Outside of the parameters built into the app for businesses, many businesses choose to build a following and advertise through “influencers.”  Influencer marketing, an ever-growing marketing tactic, is when a business pays or sends free goods to an individual who has a strong presence within a demographic, and whose public use or support of a product or group would result in third parties using or supporting that same product or group.  A popular mechanism, especially amongst companies targeting Millennials or GenZ, influencer marketing can offer considerable rewards at little cost.  This potential has been realized by many in the business world; in January 2018, Forbes created a checklist for companies interested in influencer marketing on Instagram and how to best plan for the desired results. 


However, boosting a brand via Instagram has limitations.  The Federal Trade Commission, a government agency that regulates trade and commerce within the United States, has protocol regarding marketing.  Relevant to Instagram advertising is Section 5(a) of the Federal Trade Commission Act (15 USC §45) which prohibits “unfair or deceptive acts or practices in or affecting commerce.”  The FTC defines deceptive practices as an act or practice where:

(i)         a representation, omission, or practice misleads or is likely to mislead a consumer;

(ii)         a consumer’s interpretation of the representation, omission, or practice is considered reasonable under the circumstances; and

(iii)         the misleading representation, omission, or practice is material

In can be unclear to a business what “unfair” or “deceptive” means in regard to its social media presence.  In letters sent to Instagram users the FTC found violating this Act, the FTC noted:

if there is a ‘material connection’ between an endorser and the marketer of a product – in other words, a connection that might affect the weight or credibility that consumers give the endorsement – that connection should be clearly and conspicuously disclosed, unless the connection is already clear from the context of the communication containing the endorsement. Material connections could consist of a business or family relationship, monetary payment, or the provision of free products to the endorser. 

The letters outlined common mistakes and recommendations on how to make a paid partnership more apparent to the average user:

Consumers should be able to notice the disclosure easily, and not have to look for it. For example, consumers viewing posts in their Instagram streams on mobile devices typically see only the first three lines of a longer post unless they click “more,” and many consumers may not click “more.” Therefore, you should disclose any material connection above the “more” button. In addition, where there are multiple tags, hashtags, or links, readers may just skip over them, especially where they appear at the end of a long post.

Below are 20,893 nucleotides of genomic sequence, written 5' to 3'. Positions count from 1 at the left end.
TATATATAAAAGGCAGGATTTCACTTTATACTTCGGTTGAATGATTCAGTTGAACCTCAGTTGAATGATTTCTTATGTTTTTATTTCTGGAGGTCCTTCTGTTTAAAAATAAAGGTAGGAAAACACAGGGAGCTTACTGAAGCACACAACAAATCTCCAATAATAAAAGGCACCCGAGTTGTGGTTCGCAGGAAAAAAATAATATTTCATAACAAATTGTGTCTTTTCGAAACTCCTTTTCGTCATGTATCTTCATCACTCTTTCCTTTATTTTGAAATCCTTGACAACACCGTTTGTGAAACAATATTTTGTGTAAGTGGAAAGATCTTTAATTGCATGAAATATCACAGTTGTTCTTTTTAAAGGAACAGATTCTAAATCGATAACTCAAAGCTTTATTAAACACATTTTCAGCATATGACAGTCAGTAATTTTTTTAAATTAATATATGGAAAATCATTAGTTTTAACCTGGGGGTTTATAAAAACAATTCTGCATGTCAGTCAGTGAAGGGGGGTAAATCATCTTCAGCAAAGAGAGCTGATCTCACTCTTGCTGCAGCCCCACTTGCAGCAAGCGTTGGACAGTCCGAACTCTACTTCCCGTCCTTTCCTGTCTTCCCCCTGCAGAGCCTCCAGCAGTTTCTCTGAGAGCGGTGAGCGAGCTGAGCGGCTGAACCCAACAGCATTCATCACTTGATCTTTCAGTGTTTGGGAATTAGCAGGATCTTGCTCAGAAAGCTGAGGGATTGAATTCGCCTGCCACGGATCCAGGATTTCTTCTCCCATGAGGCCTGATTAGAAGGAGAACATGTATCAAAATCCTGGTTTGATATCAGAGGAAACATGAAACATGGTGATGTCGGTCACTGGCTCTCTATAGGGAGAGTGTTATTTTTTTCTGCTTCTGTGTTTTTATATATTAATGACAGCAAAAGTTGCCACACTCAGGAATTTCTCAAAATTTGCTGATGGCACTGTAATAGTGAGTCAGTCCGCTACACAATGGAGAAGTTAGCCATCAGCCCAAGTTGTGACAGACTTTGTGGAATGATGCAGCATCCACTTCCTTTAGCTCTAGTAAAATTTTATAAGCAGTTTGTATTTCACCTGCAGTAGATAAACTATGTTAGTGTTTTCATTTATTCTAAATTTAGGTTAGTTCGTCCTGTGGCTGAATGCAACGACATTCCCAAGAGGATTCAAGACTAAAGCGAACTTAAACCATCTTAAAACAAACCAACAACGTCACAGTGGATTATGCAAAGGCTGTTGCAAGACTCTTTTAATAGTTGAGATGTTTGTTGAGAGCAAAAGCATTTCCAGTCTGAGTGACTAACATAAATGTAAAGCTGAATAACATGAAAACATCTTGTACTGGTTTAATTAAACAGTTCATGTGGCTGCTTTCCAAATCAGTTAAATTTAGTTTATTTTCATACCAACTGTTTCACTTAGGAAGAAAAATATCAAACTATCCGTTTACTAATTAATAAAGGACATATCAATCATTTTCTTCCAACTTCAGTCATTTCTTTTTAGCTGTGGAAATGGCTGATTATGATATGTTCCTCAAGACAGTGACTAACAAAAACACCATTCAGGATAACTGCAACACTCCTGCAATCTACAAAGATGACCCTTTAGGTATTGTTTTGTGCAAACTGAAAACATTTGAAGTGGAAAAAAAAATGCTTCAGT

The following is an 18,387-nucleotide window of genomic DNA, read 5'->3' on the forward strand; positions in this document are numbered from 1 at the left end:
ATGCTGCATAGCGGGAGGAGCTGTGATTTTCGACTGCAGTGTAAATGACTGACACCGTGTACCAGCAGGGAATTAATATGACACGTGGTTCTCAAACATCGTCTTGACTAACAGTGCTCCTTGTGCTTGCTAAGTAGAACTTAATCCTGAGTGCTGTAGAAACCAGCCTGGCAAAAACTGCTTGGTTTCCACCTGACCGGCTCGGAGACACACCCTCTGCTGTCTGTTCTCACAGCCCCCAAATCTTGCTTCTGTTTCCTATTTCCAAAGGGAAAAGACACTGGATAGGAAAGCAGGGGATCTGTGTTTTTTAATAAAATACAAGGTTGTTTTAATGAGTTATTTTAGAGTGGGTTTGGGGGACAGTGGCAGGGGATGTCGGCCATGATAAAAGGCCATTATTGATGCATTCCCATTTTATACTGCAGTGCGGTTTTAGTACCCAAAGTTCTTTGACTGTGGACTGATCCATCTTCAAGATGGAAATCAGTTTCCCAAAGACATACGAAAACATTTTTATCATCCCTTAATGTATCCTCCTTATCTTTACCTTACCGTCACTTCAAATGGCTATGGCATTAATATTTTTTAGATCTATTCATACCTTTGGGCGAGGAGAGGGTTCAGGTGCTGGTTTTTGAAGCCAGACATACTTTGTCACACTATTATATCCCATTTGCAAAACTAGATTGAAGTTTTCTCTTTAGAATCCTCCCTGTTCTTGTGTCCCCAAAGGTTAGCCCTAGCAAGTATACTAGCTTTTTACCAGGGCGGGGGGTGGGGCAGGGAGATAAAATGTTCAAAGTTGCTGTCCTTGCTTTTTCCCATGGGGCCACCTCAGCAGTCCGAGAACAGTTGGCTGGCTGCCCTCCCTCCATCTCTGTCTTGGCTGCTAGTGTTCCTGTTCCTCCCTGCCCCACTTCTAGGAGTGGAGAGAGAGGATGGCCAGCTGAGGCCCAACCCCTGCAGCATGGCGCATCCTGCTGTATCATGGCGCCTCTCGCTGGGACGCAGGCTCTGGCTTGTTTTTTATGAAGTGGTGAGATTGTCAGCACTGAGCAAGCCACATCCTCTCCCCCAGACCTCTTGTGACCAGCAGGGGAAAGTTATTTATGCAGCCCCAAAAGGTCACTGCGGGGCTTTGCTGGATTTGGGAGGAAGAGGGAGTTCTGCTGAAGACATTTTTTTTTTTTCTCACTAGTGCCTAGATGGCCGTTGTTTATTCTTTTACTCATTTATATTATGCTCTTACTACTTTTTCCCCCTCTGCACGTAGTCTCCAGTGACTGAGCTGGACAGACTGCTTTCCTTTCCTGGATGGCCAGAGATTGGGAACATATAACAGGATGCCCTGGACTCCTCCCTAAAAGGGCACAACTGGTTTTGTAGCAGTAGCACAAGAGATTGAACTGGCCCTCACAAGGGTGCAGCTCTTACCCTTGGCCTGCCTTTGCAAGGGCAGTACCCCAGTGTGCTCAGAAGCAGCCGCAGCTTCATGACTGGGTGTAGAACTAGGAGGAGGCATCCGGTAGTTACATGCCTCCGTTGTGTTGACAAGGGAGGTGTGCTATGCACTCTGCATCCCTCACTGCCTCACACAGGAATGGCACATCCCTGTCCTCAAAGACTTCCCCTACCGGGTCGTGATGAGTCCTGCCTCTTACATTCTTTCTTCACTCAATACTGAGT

The hashtags referenced are the common usages of “#sp,” “#Thanks [Brand]” or “#partner.”

Thankfully, in June 2017, Instagram revealed a new feature that should make it easier for businesses unsure of FTC guidelines to continue promoting itself through partnerships.  Instagram has added a “paid partnership with” sub-header on sponsored posts and stories in response to the FTC letters.  This sub-header makes the business relationship at play sufficiently clear to a user.  The update also gives Instagram the ability to easily track the performance of sponsored content and adapt the app to better suit its users, including the businesses engaged in promotional posts.

Instagram is a tool well suited for businesses; it can be used for advertising, promotion, and brand development.  As an entrepreneur, Instagram should be used by entrepreneurs to grow brand presence and recognition.  It is low cost and has the potential to allow a company to reach millions of people worldwide.  But all good things come at a price; businesses must ensure they follow the FTC guidelines against unfair or deceptive posts in all paid partnerships and endorsements.